Why entrepreneurs are being viewed as social smugglers.

Art by Devdutt Pattanaik

Published on 7th October, 2017, in the Economic Times

The World Arya Vysya Mahasabha in Andhra and Telangana is furious with the provocative assertions of Dalit writer and intellectual Kancha Ilaiah. In his book Post-Hindu India, Ilaiah describes the mercantile caste (vysya) of India as ‘social smugglers’ who essentially generate wealth by nefarious means, hoard wealth away for use of their families and do not share it with the rest of society.

There are calls for criminal defamation against the writer, who now fears for his life and has placed himself under voluntary house arrest. The sweeping generalisation resonates with the tendency to paint the banias of India, especially moneylenders, as dark, dangerous, and evil. This was a common trope in older Bollywood movies too, such as Mother India and Do Bigha Zameen. It contributed to the general suspicion in post-Independence socialist India of all things commercial and entrepreneurial.

Nobility was linked to poverty and service. Those who sought to generate wealth were viewed as distorted by greed: deformed yakshas, with potbellies, who sit on treasures. Yet, if one visits the caves of Ajanta and Ellora, we learn how yakshas were considered sacred. A corpulent yaksha sat on one side of the Buddha and a bejewelled yakshini sat on the other. They were linked with symbols of affluence and abundance.

Wealth was auspicious. In fact, one of the earliest goddesses to be visualised in India was Shree, the goddess of wealth, more commonly known as Lakshmi. She is found in Buddhist, Jain and Hindu art. In Jain Agamas, one is told that a dream of Laskhmi, of a pile of gems, of pots overflowing with grain, of cows and horses and elephants, suggested the arrival of a spiritual being.

The great monastic orders of India, Buddhism and Jainism, were patronised by the merchant class. In Tamil Nadu, Andhra Pradesh, Telangana, Karnataka and Odisha one finds caves and shrines and monasteries dedicated to the Buddha and numerous Tirthankaras built by merchant guilds. They traded with Arabia, Rome and South East Asia. They exported textiles and spices and sought gold in return which is why India was named ‘land of the golden sparrow’.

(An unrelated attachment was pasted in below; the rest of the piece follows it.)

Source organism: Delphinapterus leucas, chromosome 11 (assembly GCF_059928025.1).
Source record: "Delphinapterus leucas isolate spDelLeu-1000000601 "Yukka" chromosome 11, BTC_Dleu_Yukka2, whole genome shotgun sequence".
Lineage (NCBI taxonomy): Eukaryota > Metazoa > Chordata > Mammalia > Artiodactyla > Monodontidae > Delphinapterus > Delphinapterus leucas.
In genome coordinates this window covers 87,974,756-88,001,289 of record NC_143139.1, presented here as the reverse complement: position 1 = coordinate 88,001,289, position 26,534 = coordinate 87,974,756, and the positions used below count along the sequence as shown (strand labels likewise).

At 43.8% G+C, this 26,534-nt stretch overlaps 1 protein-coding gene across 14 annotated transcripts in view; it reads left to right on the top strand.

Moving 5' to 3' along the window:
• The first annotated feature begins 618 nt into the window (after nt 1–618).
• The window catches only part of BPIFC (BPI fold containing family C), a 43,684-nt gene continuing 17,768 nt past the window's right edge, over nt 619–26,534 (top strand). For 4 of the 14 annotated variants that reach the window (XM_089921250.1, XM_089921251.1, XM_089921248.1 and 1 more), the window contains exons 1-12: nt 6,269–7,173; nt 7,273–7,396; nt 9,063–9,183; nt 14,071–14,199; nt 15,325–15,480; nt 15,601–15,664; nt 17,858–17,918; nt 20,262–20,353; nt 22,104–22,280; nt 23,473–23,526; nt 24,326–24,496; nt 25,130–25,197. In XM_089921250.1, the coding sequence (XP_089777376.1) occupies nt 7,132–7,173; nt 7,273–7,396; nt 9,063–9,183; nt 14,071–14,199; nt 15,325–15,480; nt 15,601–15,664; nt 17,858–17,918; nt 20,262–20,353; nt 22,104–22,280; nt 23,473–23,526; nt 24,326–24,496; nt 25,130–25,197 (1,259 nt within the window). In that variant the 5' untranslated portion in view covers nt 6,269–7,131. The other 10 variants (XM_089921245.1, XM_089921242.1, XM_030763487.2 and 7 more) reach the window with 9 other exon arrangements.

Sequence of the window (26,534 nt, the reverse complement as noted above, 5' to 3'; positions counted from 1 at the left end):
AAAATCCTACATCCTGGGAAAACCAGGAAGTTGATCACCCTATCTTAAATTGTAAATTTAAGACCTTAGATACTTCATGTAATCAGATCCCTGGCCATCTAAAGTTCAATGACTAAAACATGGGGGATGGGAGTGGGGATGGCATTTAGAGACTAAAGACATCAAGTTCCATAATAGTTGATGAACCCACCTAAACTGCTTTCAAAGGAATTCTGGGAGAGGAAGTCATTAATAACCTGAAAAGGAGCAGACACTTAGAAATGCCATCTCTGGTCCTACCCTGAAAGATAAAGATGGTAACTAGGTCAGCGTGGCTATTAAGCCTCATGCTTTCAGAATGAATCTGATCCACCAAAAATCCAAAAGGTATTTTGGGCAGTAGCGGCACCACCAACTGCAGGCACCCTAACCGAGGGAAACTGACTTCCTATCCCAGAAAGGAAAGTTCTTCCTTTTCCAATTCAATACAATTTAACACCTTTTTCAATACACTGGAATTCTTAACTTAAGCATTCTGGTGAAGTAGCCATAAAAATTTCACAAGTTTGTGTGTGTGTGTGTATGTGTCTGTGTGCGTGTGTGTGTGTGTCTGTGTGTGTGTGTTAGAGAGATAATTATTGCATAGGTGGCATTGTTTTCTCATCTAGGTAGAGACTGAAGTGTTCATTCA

What led to a land that once celebrated entrepreneurs to look down upon them? Some blame the Brahmins, who were rivals of the Buddhists and Jains. Some blame the landed gentry (Kshatriya) who were threatened by traders and merchants who controlled the markets (Vysya). Some blame the kings (Raja) who took loans from these bankers in order to hire mercenaries.

Let us not forget the Tamil epic Silappadikaram where the merchant’s daughter, Kannagi, has diamond-studded anklets while the queen of Madurai has pearl-studded anklets.

That these bankers managed to dispassionately do business with everyone from Hindu kings to Muslim sultans to British East India Company, did not win them many friends. They were the Shylocks of India, seen as enabling the exploitation of the poor and landless. One can even argue that hatred for entrepreneurs and traders and money lenders in India mirrors the hatred for Jewish communities, who could not own land, and so could only trade, in Christian Europe.

Perhaps the one thing that works against the mercantile class is that their generosity was directed mostly towards monks and deities, hence monastic and temple complexes, in order to earn spiritual merit. It was not directed towards the larger welfare of the village community. They can argue that social good was the king’s responsibility, which is why the king collected tax.

However, the king was too busy living a life of luxury, or fighting his enemies who threatened his fragile hold over the throne, to bother with governance. We yearn for great kings like Ram of Ramayana and Vikramaditya of Ujjain, but they seem like the stuff of lore.